Inside, the third floor is where the youngest in the family will likely have the most fun. Kids can ride a train, create a masterpiece in Art City or play in Toddler Town. The whole family loved Skateless Ramp Park, a gigantic room where all ages can run, climb, swing and slide to their heart’s content. The second floor offers guests a unique souvenir: shoelaces. The museum is housed in the old International Shoe Company building. Machines once used for making boot straps for soldiers now craft crazy creations in the form of custom shoelaces. Choose from an array of colored thread and then watch the machines weave them into your very own shoe accessory. My kids still shoe shop with their laces in mind.

Also on the second floor is the World Aquarium, where guests can experience the sea through the almost-underwater tunnels. Hidden pathways reveal interesting sea animals like sharks and turtles. A family favorite was the 4,000-square-feet of elaborate caves, tunnels and slides that beckon even the adults to play. You cannot see the tunnels and simply sit back and watch. They run overhead, under the floor and lead to destinations throughout the museum.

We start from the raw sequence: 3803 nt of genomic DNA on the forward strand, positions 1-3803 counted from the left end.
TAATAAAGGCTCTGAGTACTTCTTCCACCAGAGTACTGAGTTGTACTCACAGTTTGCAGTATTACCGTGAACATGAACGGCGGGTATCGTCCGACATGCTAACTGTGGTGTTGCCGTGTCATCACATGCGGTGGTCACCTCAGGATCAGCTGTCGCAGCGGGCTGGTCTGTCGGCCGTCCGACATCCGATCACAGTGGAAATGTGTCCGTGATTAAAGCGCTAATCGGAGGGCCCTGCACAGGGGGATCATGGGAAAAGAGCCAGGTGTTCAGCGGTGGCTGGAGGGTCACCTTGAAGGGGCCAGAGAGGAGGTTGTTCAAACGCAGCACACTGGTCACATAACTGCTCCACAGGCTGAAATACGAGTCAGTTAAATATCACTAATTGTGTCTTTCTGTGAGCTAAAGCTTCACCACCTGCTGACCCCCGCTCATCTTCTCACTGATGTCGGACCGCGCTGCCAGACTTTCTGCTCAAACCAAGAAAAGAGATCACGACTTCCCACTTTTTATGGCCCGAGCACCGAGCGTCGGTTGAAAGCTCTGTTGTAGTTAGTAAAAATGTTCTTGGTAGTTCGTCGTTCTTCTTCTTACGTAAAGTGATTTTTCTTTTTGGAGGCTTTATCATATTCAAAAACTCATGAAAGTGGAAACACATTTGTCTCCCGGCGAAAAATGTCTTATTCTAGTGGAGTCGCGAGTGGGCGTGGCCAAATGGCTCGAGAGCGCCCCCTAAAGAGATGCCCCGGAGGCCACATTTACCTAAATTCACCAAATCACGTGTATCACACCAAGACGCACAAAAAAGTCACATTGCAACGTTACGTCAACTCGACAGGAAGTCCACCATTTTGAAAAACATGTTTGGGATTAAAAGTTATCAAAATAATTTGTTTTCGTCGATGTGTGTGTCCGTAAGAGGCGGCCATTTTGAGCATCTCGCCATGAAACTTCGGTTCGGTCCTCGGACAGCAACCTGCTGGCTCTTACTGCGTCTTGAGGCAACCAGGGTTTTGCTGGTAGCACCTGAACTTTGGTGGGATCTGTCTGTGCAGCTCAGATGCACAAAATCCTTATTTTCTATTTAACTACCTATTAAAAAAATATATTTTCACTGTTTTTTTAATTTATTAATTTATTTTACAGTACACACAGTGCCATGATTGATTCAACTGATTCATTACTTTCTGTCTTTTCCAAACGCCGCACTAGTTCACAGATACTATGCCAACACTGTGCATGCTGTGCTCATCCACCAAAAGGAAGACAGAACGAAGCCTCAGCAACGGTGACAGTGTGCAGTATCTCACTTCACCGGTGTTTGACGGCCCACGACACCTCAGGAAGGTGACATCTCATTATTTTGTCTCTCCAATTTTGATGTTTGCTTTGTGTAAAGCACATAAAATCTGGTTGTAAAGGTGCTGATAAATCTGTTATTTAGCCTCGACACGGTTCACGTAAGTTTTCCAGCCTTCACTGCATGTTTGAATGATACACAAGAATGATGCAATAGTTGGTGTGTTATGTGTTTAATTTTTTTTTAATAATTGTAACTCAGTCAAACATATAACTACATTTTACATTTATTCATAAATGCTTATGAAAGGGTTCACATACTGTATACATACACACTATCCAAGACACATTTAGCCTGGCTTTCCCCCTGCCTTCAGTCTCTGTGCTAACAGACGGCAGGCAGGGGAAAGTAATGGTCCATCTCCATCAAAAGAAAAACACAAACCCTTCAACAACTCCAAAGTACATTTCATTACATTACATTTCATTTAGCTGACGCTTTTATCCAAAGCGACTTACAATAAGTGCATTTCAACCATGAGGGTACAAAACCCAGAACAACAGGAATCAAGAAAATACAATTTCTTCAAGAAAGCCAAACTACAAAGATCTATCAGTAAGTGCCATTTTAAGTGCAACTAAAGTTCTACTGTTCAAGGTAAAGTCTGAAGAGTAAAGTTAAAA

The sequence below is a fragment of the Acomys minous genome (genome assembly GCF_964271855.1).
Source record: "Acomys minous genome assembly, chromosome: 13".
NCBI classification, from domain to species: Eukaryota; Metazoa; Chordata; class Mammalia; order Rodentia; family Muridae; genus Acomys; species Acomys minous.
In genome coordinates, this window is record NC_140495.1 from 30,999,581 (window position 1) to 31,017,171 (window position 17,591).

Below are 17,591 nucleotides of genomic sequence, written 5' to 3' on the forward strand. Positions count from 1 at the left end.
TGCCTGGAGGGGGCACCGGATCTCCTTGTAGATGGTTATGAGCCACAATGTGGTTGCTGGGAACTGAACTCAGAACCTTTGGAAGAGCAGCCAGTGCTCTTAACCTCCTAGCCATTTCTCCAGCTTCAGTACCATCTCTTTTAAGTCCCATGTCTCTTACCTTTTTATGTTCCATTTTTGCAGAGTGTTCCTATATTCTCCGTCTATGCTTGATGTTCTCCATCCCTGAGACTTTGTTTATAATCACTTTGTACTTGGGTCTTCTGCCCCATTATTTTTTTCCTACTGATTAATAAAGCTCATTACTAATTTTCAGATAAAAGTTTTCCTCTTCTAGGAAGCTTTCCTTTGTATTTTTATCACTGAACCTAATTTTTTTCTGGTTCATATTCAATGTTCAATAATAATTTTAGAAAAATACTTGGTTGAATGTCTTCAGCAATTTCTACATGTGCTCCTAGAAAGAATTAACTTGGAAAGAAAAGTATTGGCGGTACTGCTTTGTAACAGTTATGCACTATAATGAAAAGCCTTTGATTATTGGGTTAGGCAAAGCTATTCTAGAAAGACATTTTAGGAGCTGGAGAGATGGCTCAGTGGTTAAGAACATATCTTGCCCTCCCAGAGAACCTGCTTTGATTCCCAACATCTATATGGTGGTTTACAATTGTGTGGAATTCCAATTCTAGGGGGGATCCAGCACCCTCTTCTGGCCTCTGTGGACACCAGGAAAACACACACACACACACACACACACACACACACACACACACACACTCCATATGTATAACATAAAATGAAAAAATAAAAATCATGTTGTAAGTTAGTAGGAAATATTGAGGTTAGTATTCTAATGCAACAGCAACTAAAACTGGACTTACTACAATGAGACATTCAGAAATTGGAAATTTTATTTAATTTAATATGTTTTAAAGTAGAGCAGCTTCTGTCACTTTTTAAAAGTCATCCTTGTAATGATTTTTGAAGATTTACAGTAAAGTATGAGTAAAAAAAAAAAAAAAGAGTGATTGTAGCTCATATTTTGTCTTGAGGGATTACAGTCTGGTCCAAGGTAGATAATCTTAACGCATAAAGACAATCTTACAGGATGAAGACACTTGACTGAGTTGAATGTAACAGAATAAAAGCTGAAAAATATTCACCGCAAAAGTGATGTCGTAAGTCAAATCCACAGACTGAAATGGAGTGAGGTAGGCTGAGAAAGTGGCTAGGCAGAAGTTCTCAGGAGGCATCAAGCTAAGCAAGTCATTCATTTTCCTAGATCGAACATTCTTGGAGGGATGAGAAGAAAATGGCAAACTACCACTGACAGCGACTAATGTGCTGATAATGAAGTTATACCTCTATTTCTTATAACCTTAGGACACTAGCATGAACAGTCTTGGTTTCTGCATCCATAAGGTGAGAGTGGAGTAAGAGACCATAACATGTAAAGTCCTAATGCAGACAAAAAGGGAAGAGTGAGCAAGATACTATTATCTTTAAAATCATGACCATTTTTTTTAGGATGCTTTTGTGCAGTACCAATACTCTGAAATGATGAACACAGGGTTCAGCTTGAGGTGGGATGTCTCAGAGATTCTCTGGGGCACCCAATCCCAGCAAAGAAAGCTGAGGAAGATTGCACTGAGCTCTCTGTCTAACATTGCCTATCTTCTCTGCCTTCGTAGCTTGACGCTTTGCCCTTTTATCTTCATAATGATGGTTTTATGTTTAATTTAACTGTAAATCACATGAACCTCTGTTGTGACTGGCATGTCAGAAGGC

There are even more things to do outside. MonstroCity, comprised of wrought iron slinkies, fire trucks, stone turrets, airplane fuselages, slides of all sizes and shapes and a pair of ball pits, is both an interactive sculpture and a playground. Some attractions have height and weather-related restrictions so check out the museum’s website, www.citymuseum.org, before you go. My favorite feature is that the museum is come-and-go, with bracelets indicating your admission has already been paid. With all the action, your family will probably need a brief break to rest and refuel.